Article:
Tag Archives: Laura U Marks

‘Inherent Vice: A Mellow Trip’: Video Essay by Adam Vincent

 

 

Inherent Vice: A Mellow Trip’ – Creator’s Statement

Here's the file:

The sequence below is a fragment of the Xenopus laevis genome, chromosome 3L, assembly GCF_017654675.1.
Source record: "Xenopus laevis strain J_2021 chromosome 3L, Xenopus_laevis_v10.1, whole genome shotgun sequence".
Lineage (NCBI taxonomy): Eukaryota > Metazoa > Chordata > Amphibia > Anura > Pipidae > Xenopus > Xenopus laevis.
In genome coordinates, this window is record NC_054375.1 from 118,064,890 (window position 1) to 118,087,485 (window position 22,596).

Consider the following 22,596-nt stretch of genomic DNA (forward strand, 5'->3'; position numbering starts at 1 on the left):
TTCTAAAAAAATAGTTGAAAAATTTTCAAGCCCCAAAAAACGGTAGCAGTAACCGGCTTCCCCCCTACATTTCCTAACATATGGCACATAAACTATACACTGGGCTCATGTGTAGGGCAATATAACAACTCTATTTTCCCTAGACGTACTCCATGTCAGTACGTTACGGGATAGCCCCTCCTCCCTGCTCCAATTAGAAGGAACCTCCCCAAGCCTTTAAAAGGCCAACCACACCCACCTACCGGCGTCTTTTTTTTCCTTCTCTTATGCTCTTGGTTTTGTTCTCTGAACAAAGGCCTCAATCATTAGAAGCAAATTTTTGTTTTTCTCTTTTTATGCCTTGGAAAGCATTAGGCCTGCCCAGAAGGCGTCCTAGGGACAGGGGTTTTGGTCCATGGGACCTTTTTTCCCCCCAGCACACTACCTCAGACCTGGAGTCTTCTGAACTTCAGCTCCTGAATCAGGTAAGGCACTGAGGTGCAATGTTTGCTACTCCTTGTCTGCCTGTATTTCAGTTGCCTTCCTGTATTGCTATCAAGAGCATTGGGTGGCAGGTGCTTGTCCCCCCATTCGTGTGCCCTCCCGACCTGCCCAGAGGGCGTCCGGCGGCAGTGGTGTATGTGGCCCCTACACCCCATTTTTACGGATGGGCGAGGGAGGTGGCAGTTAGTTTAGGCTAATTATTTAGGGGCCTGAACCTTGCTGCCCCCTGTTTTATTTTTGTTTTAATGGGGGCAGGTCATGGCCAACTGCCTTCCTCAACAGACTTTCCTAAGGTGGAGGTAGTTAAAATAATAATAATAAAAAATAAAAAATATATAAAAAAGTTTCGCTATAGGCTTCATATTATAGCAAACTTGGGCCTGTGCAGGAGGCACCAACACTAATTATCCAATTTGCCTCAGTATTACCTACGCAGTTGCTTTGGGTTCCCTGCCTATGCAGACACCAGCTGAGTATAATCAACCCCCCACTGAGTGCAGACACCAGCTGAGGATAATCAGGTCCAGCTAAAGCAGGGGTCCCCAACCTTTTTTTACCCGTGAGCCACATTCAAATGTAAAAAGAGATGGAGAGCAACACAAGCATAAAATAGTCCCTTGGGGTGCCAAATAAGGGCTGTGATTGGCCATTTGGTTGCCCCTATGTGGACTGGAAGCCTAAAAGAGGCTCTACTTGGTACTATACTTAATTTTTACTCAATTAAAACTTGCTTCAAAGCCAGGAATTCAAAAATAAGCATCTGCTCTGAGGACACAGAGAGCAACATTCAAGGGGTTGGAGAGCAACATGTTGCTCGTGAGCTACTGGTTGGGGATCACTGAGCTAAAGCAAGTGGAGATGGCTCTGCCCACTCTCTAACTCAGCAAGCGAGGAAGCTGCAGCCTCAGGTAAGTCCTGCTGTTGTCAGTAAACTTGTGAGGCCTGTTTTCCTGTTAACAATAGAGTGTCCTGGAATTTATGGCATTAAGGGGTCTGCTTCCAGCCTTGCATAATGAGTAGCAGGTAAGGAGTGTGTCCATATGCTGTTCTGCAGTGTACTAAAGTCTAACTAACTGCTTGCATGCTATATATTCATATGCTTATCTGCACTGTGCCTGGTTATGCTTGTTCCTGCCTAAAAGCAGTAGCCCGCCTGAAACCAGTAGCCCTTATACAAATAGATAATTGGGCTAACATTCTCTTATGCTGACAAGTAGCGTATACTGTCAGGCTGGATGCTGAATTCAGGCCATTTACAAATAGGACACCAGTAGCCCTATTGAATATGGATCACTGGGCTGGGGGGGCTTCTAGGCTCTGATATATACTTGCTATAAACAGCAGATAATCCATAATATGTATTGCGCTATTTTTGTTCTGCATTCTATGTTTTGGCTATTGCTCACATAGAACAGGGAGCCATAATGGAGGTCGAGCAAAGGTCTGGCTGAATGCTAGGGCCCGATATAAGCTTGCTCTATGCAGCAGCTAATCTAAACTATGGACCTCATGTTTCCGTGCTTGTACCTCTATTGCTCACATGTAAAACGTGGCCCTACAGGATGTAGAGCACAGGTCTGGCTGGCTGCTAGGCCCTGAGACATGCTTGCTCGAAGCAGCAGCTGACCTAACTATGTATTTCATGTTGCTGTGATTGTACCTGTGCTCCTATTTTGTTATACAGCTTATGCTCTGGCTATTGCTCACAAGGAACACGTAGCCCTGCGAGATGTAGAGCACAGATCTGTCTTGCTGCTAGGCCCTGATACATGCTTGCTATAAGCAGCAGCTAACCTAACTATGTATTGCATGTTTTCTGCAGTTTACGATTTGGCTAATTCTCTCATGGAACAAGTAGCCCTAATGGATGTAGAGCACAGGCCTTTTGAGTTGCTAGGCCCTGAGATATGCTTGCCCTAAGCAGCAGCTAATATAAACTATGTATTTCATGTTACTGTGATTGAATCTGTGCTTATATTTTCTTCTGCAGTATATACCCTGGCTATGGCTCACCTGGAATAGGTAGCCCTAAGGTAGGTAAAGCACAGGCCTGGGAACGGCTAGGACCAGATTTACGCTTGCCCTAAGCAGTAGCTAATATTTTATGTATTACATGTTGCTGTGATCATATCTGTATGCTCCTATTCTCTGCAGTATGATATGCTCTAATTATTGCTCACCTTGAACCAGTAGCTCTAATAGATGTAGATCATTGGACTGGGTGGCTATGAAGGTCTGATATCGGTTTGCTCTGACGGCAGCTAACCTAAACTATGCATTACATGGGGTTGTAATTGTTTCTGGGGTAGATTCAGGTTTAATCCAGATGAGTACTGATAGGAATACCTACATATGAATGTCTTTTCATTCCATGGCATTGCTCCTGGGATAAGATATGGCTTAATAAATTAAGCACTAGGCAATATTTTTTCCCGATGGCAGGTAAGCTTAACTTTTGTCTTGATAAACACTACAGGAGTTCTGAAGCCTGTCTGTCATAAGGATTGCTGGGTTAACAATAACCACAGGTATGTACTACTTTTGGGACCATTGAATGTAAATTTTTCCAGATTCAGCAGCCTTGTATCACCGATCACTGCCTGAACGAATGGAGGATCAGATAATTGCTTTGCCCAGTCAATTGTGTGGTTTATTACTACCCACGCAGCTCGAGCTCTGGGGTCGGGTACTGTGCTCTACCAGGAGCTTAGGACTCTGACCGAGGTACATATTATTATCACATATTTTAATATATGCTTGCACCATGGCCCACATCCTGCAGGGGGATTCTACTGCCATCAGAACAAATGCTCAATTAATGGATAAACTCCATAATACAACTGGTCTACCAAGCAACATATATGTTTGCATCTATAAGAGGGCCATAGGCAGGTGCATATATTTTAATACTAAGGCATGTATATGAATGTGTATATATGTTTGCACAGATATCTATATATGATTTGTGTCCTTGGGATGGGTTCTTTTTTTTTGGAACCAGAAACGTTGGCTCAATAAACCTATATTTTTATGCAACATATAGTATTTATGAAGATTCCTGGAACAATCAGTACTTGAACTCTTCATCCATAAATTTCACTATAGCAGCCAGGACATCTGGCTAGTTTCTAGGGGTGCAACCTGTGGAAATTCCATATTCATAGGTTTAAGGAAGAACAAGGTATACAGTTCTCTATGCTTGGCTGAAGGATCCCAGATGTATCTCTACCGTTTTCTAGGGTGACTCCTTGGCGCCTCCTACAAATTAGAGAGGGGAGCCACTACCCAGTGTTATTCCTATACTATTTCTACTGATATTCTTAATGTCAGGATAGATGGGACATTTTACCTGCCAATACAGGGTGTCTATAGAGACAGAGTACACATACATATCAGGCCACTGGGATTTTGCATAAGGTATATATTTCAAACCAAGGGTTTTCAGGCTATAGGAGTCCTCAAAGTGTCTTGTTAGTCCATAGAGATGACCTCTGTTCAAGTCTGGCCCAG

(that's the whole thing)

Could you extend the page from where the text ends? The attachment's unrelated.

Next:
‘A Mellow Trip’ is, without doubt, a passion project. Stemming from my deep attachment to Inherent Vice (Paul Thomas Anderson, Warner Bros., USA, 2014), the video-essay is an unashamed attempt at conversion. My own experience with the film can be characterised best by a growing sense of warmth and connection. Upon viewing the film for a second and third time, I felt myself gently drawn into its hallucinatory orbit, shaking off any initial irritation surrounding the film’s narrative obscurities. Subsequent revisits cemented this affection, leading me to the conclusion that Inherent Vice is a film which benefits greatly from multiple viewings. As a result, I want fans and detractors alike to re-watch and reconsider Inherent Vice in the light of the video-essay’s contextualisation. I would like viewers to approach the film with fresh enthusiasm, using the framework of subjectivity which I have proposed in order to advance their own interpretations. Although my video-essay does not directly reference a multitude of scholarly sources, I feel that it is resolutely academic in its attempt to inspire further research.